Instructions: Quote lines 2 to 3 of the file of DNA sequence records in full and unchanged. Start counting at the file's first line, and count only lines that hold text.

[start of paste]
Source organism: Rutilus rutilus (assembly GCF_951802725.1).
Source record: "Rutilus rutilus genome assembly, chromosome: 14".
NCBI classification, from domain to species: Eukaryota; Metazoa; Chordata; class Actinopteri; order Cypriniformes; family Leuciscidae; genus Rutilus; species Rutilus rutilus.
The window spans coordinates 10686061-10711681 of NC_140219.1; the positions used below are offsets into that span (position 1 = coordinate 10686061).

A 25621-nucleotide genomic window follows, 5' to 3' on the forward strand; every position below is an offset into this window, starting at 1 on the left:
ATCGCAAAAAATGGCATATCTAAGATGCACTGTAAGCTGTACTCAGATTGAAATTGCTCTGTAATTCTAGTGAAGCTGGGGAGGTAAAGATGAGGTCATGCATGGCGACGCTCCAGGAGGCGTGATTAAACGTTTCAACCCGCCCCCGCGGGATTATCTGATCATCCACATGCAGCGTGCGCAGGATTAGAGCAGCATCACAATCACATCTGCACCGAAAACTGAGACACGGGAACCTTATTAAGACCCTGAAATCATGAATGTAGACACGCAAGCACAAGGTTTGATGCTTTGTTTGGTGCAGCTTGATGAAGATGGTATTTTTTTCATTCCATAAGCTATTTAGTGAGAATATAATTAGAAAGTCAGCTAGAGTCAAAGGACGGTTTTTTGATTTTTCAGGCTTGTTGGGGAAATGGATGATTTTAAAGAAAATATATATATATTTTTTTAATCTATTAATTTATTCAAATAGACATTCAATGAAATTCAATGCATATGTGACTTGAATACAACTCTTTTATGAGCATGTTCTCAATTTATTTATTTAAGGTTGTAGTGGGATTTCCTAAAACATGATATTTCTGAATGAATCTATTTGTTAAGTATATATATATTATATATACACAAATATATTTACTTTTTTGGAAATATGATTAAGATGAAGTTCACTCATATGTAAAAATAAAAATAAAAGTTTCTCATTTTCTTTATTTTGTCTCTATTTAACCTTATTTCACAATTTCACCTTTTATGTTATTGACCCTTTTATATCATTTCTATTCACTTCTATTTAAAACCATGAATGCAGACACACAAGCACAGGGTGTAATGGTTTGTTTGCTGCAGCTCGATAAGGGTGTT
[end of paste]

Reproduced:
Source record: "Rutilus rutilus genome assembly, chromosome: 14".
NCBI classification, from domain to species: Eukaryota; Metazoa; Chordata; class Actinopteri; order Cypriniformes; family Leuciscidae; genus Rutilus; species Rutilus rutilus.